On any given night in the U.S., there are approximately 60,500 youth confined in juvenile correctional facilities or other residential programs. Photographer Richard Ross has spent the past five years criss-crossing the country photographing the architecture, cells, classrooms and inhabitants of these detention sites.The resulting photo-survey, Juvenile-In-Justice, documents 350 facilities in over 30 states. It’s more than a peek into unseen worlds — it is a call to action and care.
“I grew up in a world where you solve problems, you don’t destroy a population,” says Ross. “To me it is an affront when I see the way some of these kids are dealt with.”
The U.S. locks up children at more than six times the rate of all other developed nations. The over 60,000 average daily juvenile lockups, a figure estimated by the Annie E. Casey Foundation (AECF), are also disproportionately young people of color. With an average cost of $80,000 per year to lock up a child, the U.S. spends more than $5 billion annually on youth detention. On top of the cost, in its recent report No Place for Kids, the AECF presents evidence to show that youth incarceration does not reduce recidivism rates, does not benefit public safety and exposes those imprisoned to further abuse and violence. Ross thinks his images of juvenile lock-ups can, and should, be “ammunition” for the ongoing policy and funding debates between reformers, staff, management and law-makers.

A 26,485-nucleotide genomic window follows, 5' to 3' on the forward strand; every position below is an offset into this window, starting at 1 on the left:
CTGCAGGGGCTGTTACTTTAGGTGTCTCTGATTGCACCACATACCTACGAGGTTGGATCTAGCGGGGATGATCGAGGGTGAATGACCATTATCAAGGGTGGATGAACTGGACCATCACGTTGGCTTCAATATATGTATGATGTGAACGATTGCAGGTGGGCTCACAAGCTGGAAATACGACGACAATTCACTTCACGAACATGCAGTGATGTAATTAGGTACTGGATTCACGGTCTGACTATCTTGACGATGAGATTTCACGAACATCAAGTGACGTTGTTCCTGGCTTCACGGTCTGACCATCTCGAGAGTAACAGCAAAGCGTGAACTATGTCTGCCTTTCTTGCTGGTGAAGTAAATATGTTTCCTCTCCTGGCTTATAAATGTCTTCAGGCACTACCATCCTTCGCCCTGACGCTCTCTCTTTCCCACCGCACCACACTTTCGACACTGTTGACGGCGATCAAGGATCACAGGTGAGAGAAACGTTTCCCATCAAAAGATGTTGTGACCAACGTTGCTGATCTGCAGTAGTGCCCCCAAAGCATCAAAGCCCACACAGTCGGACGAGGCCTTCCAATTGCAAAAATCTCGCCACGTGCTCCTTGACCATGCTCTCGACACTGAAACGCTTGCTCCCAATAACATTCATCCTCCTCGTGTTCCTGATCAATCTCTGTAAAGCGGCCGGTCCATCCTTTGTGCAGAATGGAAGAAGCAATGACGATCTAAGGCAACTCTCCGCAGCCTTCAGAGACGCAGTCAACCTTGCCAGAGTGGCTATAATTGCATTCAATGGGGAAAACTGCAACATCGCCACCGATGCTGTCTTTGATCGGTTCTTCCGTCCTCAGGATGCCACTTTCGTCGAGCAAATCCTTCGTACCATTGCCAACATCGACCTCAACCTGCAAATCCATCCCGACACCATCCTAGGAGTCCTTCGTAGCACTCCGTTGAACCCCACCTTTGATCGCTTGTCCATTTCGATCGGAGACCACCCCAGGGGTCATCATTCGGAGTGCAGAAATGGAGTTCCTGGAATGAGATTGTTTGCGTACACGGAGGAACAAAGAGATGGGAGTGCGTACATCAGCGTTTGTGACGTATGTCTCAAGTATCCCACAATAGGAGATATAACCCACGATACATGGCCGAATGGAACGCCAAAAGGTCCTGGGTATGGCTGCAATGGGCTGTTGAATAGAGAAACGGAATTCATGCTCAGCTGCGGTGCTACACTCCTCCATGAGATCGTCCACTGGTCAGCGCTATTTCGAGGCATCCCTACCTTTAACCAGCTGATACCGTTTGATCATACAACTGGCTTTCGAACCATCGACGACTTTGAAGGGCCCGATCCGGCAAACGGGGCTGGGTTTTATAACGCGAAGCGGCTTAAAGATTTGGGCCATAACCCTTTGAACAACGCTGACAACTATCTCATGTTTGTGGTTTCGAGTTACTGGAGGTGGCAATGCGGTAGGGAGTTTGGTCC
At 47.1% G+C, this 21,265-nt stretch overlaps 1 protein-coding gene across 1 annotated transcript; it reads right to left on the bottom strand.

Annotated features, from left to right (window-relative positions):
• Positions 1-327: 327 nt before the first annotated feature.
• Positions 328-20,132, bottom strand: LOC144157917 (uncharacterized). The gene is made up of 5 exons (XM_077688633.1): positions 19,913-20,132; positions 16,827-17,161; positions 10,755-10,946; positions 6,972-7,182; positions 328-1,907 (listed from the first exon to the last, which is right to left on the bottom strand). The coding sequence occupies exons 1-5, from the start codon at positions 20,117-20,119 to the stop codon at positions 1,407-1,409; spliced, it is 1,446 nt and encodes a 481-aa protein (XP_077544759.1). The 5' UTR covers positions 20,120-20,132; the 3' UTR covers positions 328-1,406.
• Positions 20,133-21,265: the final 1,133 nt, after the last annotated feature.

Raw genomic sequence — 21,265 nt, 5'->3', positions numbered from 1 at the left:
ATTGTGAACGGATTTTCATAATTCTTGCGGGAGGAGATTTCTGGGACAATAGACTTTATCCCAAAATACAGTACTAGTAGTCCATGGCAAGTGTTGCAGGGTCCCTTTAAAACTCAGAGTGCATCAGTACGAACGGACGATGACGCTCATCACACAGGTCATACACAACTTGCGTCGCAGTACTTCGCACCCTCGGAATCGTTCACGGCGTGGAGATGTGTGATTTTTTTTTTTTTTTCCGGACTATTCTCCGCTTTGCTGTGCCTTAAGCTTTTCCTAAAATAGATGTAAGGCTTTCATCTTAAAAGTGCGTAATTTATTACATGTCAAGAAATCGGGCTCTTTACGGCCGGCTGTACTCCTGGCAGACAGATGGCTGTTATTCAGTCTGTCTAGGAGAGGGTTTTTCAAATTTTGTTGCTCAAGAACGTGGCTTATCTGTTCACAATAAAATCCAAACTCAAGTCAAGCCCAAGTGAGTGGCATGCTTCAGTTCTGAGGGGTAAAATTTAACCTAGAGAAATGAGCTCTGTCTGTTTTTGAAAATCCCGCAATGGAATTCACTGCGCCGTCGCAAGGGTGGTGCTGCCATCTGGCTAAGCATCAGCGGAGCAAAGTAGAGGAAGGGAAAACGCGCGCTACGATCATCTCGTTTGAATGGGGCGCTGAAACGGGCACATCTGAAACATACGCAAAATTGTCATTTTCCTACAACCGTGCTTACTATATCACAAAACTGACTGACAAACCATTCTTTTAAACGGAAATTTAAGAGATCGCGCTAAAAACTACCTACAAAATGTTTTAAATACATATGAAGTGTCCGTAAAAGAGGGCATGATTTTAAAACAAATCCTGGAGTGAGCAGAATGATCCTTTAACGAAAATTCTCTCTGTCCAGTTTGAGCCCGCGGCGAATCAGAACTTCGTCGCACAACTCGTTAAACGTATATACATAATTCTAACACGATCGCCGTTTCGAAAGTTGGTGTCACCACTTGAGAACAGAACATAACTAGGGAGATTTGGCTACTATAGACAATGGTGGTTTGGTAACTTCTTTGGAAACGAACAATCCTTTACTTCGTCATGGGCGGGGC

“Some of these kids really don’t stand a chance at all. Have they committed crimes? Yes. But has society failed in the social contract to keep these kids in a safe environment? Absolutely.”
This is obviously terrible, but I’d also like to point out that there are also detention centers that are much different. My dad works at a juvenile court, and oversees some of the detention center attached to it as part of his job. It is a brand new building, only opened in the past year. There is a recreational area. There is a nice food area. Cells are small, but lead to a common room which has Foosball, video games, and smart-boards. But getting funding for that — was extremely difficult.